562 Watchlist on Children and Armed Conflict, No One to Trust: Children and Armed Conflict in Colombia (New York: Watchlist on Children and Armed Conflict, April 2012), 28-29.
563 Sibylla Brodzinsky, “After Failed Demobilization, ERPAC Factions Join Colombia’s Larger War,” Insight crime, 8 June 2012.
564 UNSC, Children and Armed Conflict: Report of the Secretary-General, A/66/782–S/2012/261, 26 April 2012, paras 128-130; and UNSC, Report of the Secretary-General on Children and Armed Conflict in Colombia, S/2012/171, 21 March 2012, paras 14-25. See also: Nadie en quien confiar. Los niños y el conflicto armado en Colombia, April 2012, 16-21.
565 UNSC, Report of the Secretary-General on Children and Armed Conflict in Colombia, S/2012/171, 21 March 2012, para 19.
566 Watchlist on Children and Armed Conflict, No One to Trust: Children and Armed Conflict in Colombia (New York: Watchlist on Children and Armed Conflict, April 2012), 29.
567 UNSC, Report of the Secretary-General on Children and Armed Conflict in Colombia, S/2012/171, 21 March 2012, para 19.
568 Defensoría Del Pueblo Defensoría Delegada para La Prevención de Riesgos de Violaciones a Los Derechos Humanos y DIH Sistema De Alertas Tempranas, Informe Especial de Riesgo sobre Reclutamiento y Utilización Ilícita de Niños, Niñas, Adolescentes en el Sur Oriente Colombiano: Meta, Guaviare, Guainía Y Vichada (Bogotá: Defensoría del Pueblo, November 2012), 65.
569 Ibid., 54.
571 John Montano, “Detenido Professor que Haciar Cantar a Sus Alumnus el Himno de Las FARC,” El Tiempo, 27 June 2013.
572 Defensoría Del Pueblo Defensoría Delegada para La Prevención de Riesgos de Violaciones a Los Derechos Humanos y DIH Sistema De Alertas Tempranas, Informe Especial de Riesgo sobre Reclutamiento y Utilización Ilícita de Niños, Niñas, Adolescentes en el Sur Oriente Colombiano: Meta, Guaviare, Guainía Y Vichada (Bogotá: Defensoría del Pueblo, November 2012), 64.
573 Informe Alterno al Informe del Estado Colombiano sobre el Cumplimiento del Protocolo Facultativo Relativo a La Participación de Niños en Los Conflictos Armados (COALICO y Comision Colombiana de Juristas, 2010), 54.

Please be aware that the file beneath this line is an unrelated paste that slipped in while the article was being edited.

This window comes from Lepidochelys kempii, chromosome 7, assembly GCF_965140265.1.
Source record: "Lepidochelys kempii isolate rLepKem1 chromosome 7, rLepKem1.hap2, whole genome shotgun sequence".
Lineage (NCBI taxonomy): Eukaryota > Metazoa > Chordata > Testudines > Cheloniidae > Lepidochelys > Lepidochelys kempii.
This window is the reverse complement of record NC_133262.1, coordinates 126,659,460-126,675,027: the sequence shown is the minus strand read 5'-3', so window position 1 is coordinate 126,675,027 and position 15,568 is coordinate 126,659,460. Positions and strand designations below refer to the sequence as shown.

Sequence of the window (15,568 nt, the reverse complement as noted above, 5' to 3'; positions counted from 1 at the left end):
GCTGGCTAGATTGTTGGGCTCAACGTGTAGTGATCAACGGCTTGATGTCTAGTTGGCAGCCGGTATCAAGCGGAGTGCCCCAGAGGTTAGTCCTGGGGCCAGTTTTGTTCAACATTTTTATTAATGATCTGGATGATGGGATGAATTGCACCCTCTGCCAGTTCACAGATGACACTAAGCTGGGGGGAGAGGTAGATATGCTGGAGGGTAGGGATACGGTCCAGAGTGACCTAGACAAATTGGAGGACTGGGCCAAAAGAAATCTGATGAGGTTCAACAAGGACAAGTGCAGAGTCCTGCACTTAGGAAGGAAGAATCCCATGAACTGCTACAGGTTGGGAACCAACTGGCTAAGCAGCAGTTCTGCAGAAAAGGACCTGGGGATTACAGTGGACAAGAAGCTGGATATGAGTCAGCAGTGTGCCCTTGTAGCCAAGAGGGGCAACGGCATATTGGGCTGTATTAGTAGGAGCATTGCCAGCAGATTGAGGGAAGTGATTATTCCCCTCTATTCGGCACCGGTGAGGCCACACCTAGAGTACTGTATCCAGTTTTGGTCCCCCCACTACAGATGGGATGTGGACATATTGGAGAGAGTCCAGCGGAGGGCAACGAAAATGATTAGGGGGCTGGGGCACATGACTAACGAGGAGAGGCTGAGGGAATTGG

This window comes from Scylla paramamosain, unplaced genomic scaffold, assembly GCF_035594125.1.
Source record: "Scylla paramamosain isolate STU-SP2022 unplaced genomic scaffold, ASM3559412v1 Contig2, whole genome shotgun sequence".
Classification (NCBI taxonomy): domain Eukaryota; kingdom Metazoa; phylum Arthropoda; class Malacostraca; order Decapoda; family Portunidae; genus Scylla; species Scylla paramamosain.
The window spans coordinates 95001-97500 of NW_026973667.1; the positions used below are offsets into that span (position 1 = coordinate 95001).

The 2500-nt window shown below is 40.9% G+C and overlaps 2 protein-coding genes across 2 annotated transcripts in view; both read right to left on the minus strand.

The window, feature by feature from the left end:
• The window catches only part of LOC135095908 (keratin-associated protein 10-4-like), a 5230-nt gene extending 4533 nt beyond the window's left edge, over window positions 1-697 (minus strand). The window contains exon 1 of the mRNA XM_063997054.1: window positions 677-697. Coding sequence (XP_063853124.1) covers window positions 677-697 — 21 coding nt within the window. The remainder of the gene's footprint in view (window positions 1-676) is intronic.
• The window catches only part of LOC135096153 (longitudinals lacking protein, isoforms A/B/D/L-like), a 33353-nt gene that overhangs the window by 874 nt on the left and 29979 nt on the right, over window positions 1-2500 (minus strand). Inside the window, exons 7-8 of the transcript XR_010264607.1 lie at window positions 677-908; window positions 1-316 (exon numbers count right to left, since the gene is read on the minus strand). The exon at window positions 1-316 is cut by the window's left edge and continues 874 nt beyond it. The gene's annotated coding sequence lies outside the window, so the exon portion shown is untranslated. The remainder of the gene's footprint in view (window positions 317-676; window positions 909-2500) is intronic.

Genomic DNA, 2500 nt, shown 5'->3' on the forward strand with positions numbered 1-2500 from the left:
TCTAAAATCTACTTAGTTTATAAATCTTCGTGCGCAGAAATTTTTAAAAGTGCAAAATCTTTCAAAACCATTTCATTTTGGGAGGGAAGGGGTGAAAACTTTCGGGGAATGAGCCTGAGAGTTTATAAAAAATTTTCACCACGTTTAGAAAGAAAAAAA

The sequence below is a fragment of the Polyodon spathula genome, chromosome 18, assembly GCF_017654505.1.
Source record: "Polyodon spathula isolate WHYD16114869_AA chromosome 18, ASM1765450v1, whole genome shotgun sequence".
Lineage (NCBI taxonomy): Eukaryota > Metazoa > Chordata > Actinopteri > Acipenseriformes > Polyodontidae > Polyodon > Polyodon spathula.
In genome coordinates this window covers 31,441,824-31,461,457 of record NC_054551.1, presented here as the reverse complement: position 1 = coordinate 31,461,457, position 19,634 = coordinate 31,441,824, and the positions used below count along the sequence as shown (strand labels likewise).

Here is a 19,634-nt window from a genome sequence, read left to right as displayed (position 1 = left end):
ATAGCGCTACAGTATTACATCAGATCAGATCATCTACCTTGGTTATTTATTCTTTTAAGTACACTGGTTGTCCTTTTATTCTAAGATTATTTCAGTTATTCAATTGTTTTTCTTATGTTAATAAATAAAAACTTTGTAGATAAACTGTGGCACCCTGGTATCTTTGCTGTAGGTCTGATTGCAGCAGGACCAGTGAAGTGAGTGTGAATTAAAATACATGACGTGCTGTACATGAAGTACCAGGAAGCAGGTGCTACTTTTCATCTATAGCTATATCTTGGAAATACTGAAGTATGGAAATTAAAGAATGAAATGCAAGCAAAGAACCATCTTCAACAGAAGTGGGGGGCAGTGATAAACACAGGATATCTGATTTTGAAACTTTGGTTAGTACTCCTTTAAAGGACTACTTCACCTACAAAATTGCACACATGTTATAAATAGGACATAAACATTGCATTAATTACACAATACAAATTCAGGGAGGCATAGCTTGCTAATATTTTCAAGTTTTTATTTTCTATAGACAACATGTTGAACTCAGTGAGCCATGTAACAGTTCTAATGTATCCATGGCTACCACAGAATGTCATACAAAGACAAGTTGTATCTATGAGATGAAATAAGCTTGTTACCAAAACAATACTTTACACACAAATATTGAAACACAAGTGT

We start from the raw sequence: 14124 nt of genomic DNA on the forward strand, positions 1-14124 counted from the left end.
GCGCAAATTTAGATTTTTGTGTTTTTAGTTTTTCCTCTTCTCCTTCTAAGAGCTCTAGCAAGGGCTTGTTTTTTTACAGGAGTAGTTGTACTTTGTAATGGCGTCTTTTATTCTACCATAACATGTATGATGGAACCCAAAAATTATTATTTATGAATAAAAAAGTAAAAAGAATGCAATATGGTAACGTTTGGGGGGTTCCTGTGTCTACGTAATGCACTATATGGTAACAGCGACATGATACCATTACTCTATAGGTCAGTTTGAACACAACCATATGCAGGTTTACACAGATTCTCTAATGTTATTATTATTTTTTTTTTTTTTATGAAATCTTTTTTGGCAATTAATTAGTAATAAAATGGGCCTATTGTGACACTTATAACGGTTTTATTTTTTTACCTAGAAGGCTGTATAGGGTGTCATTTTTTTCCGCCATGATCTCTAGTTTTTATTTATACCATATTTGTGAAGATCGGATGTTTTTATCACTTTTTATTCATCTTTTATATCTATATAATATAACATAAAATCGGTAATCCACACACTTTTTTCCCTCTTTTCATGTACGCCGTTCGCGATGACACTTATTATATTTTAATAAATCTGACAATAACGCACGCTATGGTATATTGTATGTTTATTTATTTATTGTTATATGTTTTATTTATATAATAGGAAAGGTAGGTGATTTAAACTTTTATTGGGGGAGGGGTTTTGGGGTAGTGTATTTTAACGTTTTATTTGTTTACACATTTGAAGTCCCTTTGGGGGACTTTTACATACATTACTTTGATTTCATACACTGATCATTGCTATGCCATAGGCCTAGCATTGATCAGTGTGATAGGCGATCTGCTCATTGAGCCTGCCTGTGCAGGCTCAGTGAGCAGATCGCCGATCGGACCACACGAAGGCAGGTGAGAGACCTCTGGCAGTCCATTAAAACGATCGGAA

574 Sistema de Alertas Tempranas – SAT, Defensoría delegada para la prevención de riesgos de violaciones de derechos humanos y DIH, Informe de Riesgo No 015-13, Fecha: 2 May 2013, 42.
575 Coalición contra la vinculación de niños, niñas y jóvenes al conflicto armado en Colombia y Comisión Colombiana de Juristas, Informe alterno al informe del Estado colombiano sobre el cumplimiento del Protocolo Facultativo Relativo a la Participación de Niños en los Conflictos Armados, 2010, 50, 51.
576 Coalición contra la vinculación de niños, niñas y jóvenes al conflicto armado en Colombia y Comisión Colombiana de Juristas, Informe especializado Antioquia, 2010, 32, 33; and Sistema de Alertas Tempranas – SAT, Defensoría delegada para la prevención de riesgos de violaciones de derechos humanos y DIH, Informe de Riesgo No 015-13, Fecha: 2 May 2013, 42.
577 “Fotos Muestran Presencia del ELN en La Universidad Nacional,” Semana, 21 May 2010; and Karen Hoffmann, “ELN Guerrillas in Colombia’s Universidad Nacional Fire Shots,” Demotix, 19 May 2010.
578 Colombia: Students in The Firing Line – A Report on Human Rights Abuses Suffered by Colombian University Students (National Union of Students, University and College Union and Justice for Colombia, July 2009), 5, 7.
579 Defensoria del Pueblo, “Defensoría Urge Adoptar Medidas de Seguridad para Estudiantes y Dirigentes Sociales,” 14 March 2009.